The Postal Service’s Give Up shows no sign of doing so.
“We made that record like two years ago and it’s still selling like crazy,” puzzled Postal singer Ben Gibbard said. “I don’t really know why.”
Like the Energizer bunny, the album, released in February 2003, keeps going and going. The collaboration between Death Cab for Cutie frontman Gibbard, Dntel mastermind Jimmy Tamborello and Rilo Kiley singer Jenny Lewis was just meant to be a fun little side project (see “Death Cab Singer Goes Postal With Electronic Side Project” ) but it has steadily crawled to 351,000-plus copies sold thanks to the wistful pop singles “Such Great Heights” and “The District Sleeps Tonight.”
The group’s sleeper-hit debut melds pop and electronic beats in a manner that plays to the strengths of each genre to create a hybrid some have dubbed “lap-pop,” because a laptop computer figures prominently in its production and performance.
But along with its surprising heights, the Postal Service story has also had its potential pitfalls. The United States Postal Service threatened to sue if the band didn’t change its moniker, apparently not understanding that the group had nothing but respect for the USPS — Gibbard and Tamborello, living hundreds of miles apart, relied on the mail to record their debut.
“I went down to L.A. and had a meeting with some guys who worked at the [USPS]. It worked out and we came to a consensus,” Gibbard said. “After all, I mean, we made a record using the U.S. Postal Service at a time when [they’re] losing [money] because people are doing everything electronically. The bottom line is they’re being really cordial about it.”
As part of their deal to make nice, the Postal Service will perform at the annual USPS convention on November 17 in Washington, D.C.
In the meantime, the group recently made a video for their cover of Phil Collins’ “Against All Odds” from the “Wicker Park” soundtrack. (Be sure to check out the “Against All Odds” video premiere here.)
“I’ve always had a soft spot for Phil Collins. He’s a great vocalist. And the thing is that I can’t [really] sing that song,” Gibbard said. “I was trying to do the vocals for that song in my house and there are all these little inflections and flutters. It’s really acrobatic.”
Skeptics may scratch their heads over the group’s choice of cover songs, but for the Postal Service, pop isn’t a four-letter word. “I’ve covered Avril Lavigne. I like good pop songs, and I don’t think there should be any kind of preconceptions about where good pop songs come from,” Gibbard said adamantly. “At the core you are heading towards the same ends — you’re trying to create this three-minute little symphony.”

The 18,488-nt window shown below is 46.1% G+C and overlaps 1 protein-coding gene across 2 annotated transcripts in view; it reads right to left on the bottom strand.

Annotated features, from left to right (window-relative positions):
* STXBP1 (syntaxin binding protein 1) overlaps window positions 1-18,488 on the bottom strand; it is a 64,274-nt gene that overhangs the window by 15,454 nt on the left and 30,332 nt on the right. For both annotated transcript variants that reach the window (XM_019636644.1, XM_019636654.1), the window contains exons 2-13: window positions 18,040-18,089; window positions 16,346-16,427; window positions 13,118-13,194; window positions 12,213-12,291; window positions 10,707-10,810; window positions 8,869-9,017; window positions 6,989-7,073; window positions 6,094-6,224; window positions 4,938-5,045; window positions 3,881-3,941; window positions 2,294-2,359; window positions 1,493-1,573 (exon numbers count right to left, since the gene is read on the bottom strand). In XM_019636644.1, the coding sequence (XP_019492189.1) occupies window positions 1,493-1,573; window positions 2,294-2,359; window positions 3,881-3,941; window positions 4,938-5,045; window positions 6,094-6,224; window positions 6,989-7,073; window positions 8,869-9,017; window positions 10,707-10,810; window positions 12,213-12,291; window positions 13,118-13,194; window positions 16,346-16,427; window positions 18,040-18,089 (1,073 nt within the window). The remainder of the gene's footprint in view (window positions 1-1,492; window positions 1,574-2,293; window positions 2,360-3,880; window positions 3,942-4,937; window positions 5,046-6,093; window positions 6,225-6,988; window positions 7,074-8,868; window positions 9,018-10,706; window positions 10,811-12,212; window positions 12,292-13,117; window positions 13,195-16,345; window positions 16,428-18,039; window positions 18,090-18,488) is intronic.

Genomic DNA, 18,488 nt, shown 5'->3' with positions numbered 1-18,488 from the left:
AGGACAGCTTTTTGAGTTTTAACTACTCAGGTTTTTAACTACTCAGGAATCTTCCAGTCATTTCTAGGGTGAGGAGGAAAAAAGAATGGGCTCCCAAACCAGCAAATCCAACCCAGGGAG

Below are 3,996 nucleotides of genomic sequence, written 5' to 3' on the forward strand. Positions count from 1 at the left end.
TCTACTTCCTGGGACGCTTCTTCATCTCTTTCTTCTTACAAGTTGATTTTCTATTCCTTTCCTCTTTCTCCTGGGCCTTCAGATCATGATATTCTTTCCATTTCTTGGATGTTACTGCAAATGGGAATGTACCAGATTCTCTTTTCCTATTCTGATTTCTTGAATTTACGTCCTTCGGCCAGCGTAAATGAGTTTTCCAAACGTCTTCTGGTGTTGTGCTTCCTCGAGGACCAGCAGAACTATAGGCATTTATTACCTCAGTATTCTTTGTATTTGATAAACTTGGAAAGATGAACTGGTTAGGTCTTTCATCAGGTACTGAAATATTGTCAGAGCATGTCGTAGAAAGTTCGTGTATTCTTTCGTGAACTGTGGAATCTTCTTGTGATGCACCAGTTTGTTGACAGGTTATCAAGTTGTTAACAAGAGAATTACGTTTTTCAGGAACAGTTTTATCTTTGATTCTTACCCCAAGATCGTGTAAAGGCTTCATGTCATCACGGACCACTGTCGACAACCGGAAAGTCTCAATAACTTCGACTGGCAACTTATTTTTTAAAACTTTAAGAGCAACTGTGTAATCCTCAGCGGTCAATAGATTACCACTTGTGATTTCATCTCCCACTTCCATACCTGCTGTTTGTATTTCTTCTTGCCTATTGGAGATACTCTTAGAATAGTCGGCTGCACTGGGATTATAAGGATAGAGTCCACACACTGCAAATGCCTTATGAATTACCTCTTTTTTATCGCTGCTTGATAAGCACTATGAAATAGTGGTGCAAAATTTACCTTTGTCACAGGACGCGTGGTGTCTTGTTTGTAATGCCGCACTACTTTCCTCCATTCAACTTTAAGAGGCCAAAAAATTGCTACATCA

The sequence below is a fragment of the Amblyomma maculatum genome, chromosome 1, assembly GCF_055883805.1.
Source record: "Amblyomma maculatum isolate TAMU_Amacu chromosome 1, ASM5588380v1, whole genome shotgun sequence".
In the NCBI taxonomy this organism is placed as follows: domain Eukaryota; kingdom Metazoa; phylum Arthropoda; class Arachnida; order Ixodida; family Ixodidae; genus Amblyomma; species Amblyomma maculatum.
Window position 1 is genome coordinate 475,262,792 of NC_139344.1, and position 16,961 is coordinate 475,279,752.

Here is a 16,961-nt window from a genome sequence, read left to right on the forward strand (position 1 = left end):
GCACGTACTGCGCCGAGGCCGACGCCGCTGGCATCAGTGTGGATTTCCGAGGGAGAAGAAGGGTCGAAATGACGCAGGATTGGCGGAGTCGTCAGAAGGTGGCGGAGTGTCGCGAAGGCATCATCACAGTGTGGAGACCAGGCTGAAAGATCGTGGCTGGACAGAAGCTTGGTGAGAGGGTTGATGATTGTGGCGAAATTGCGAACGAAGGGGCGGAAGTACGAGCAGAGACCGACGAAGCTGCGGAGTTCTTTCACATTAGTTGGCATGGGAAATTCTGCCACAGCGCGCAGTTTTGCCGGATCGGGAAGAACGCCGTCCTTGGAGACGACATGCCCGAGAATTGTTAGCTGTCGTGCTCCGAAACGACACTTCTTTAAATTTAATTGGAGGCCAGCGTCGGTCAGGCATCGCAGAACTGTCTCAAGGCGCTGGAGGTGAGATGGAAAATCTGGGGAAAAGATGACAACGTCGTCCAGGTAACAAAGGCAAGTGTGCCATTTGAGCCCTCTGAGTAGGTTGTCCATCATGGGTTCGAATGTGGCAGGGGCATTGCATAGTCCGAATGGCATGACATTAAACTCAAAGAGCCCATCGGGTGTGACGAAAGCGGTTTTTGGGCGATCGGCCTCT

After “Against All Odds,” the group’s next video will be for Give Up’s “Silhouettes,” which will be helmed by “Napoleon Dynamite” writer/director Jared Hess.
“He talks exactly like all the characters in the movie,” Gibbard said. “He’s like, ’Dude, I’ve got a sweet concept for the video.’ ”
While the group is being tight-lipped about the concept, one can assume the video will touch upon the song’s themes — one that the Postal Service frontman says evolved from post-September 11 anxiety.
“Every time you turned on the news there was something to be scared about,” Gibbard said of the days following 9-11. “I feel that we are currently living in a world that is similar to late ’50s/ early ’60s kind of world. All the propaganda that we see today is on par with the propaganda from [that era], but it can’t be laughed off now because that threat exists.”
As for the next Postal Service record, don’t hold your breath. Death Cab for Cutie and Dntel are both scheduled to issue new discs before the Postal Service regroup. But the idea is there.
“I think realistically we’ll probably start working on the next record over the next year or two. … I don’t want to rush it. But there will be another record,” Gibbard said.
Given the success of both of his groups, some have wondered where Gibbard’s allegiance lies, and while he insists Death Cab are his main band, he doesn’t shortchange his thriving electronic group.
“My heart is in everything I do,” he said. “I don’t half-ass anything.”